Chicago Sun-Times ignored problems with Wash. Post's reporting on Obama's Hopefund

››› ››› SIMON MALOY

In a December 3 article, Chicago Sun-Times Washington bureau chief Lynn Sweet and reporter Jennifer Hunter asserted that recent reports by Congressional Quarterly and The Washington Post "suggested" that Sen. Barack Obama (D-IL) "walked up to -- and may have crossed -- a legal line" regarding donations his Hopefund political action committee sent to Democratic candidates "in the early voting states Iowa, New Hampshire and South Carolina, as well as to other Democrats." However, in reporting that Post staff writer John Solomon's November 30 article "suggested" Obama crossed "a legal line," Sweet and Hunter did not note a subsequent reported assertion by Federal Election Commission chief counsel Lawrence Noble, who was quoted in the article questioning the legality of Hopefund's contributions and who later claimed that Solomon quoted him "out-of-context," adding: "The facts as played out in the Washington Post piece are not exactly what I was told. ... I was assuming there was more."

As Media Matters for America documented, Solomon also wrote that Hopefund "distributed more than $180,000 in donations to political groups and candidates in the early presidential voting states of Iowa, New Hampshire and South Carolina and more than $150,000 to federal candidates in other states with primary dates through mid-February. The donations accounted for nearly three-quarters of the money the PAC has given out since this summer." Solomon did not note, however, that most states will hold their Democratic presidential primaries or caucuses on or before February 12 and these states, according to the 2006 estimates from the U.S. Census Bureau, comprise almost two-thirds of the U.S. population.

Sweet and Hunter wrote in their December 3 Sun-Times article:

One of the main themes of the Obama campaign is his refusal to take money from federal lobbyists and PACs for his presidential war chest.

The dispute was triggered by the Nov. 15 filing of the latest HOPEFUND report, which revealed the committee -- which has accepted contributions from federal lobbyists and PACs -- made donations to Democrats in the early voting states Iowa, New Hampshire and South Carolina, as well as to other Democrats.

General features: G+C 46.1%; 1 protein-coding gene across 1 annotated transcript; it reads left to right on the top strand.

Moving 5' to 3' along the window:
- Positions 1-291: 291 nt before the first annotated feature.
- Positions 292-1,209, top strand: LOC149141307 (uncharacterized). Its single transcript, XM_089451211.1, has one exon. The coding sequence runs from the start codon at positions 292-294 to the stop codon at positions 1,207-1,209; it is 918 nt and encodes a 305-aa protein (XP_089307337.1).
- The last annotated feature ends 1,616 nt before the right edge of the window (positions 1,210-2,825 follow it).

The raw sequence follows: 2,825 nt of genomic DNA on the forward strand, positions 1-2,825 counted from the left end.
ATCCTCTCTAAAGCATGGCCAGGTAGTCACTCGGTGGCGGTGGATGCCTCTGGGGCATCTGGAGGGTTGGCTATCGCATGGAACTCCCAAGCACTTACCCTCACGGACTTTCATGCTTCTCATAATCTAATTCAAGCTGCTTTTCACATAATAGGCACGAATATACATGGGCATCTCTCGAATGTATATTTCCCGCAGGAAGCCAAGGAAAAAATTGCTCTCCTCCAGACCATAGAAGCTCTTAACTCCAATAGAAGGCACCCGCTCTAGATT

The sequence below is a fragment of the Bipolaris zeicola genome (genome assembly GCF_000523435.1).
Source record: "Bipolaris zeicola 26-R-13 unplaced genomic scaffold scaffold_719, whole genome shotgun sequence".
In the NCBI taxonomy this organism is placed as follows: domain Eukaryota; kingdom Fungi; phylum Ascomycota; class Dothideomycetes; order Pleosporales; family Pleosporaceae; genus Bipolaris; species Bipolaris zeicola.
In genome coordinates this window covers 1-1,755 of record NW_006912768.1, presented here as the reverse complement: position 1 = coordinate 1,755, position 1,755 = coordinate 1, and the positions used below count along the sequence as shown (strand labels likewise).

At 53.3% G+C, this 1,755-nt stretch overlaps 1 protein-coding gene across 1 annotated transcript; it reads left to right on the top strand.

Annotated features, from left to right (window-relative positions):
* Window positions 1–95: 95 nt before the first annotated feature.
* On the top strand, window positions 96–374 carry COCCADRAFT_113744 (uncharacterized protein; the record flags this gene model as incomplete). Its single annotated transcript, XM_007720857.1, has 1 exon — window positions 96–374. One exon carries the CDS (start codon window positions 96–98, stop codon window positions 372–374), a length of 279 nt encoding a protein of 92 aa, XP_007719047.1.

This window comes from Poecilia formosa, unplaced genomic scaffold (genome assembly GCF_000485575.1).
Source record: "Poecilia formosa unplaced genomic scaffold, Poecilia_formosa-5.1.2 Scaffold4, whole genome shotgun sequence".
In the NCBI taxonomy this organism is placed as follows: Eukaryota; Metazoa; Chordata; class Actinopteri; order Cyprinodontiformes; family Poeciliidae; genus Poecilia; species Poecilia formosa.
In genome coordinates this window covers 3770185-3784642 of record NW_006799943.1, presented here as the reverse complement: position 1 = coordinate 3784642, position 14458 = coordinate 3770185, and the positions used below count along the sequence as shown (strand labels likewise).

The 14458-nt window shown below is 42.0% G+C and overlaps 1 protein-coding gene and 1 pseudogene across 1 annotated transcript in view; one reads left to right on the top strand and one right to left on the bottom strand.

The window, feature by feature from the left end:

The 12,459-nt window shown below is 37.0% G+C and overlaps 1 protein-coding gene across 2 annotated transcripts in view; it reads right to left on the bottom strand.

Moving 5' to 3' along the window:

Such PACs are not supposed to bankroll presidential bids. Stories in Congressional Quarterly and the Washington Post suggested Obama walked up to -- and may have crossed -- a legal line. HOPEFUND and Clinton's HILLPAC were used to pay for some early White House testing-of-the-water expenses.

Solomon's November 30 Post article quoted Noble questioning the legality of Hopefund's donations, but as Media Matters noted, Politico senior political writer Ben Smith wrote in a November 30 blog entry that Noble said he was quoted "out of context" in Solomon's article.

Solomon wrote:

Campaign law experts, however, said they were less certain. They noted that the 2003 rules state that any leadership PAC expenditure coordinated with the politician's campaign should be treated as "in-kind contributions" subject to a limit of $5,000. The rules define a coordinated expense as any made in "cooperation or concert with or at the request or suggestion" of a campaign.

"I think this is something the commission should look at. If the money was, in fact, used to help the campaign, was requested by the campaign and coordinated with the campaign, then it could be considered an in-kind contribution," Lawrence Noble, the FEC's retired chief counsel, said.

Former FEC chairman Scott E. Thomas, a Democrat who served on the commission when the 2003 rule was approved, said the FEC at the time was focused more on how to keep PACs from subsidizing presidential campaigns by picking up the costs of polling, salary and other goods and services.

"He is clearly pushing the envelope, no doubt," Thomas said. "I would clearly recommend the commission take another look at this to see if there is some reasonable line that can be drawn so presidential campaigns aren't directing donations from the PAC a few months before the primaries."

In his November 30 blog entry, Smith wrote:

Lawrence Noble, quoted in the Washington Post as sharply critical of Obama's practice, says his quote was "out of context."

"The facts as played out in the Washington Post piece are not exactly what I was told," he said. "I was assuming there was more."

From the story:

"I think this is something the commission should look at. If the money was, in fact, used to help the campaign, was requested by the campaign and coordinated with the campaign, then it could be considered an in-kind contribution," Lawrence Noble, the FEC's retired chief counsel, said.

However, he said the level of coordination discussed in the story -- advice from Hildebrand and lawyer Bob Bauer -- doesn't rise to the level he had thought he was discussing with that quote, given that the FEC has established a "legal fiction" that leadership PACs like Hope Fund aren't affiliates of the campaign, but do serve the interests of the candidate.

That doesn't mean that the practice couldn't raise questions in ways that haven't been ruled out by the reporting here.

"I don't see any allegation that the campaign had a whole strategy here, that they were solely for the purpose of getting endorsements," Noble said.

But he said it was "generally understood" that one reason for a candidate to contribute to another politician through a leadership PAC "is who will be helpful to him or her."

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Chicago Sun-Times
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Barack Obama, 2008 Elections
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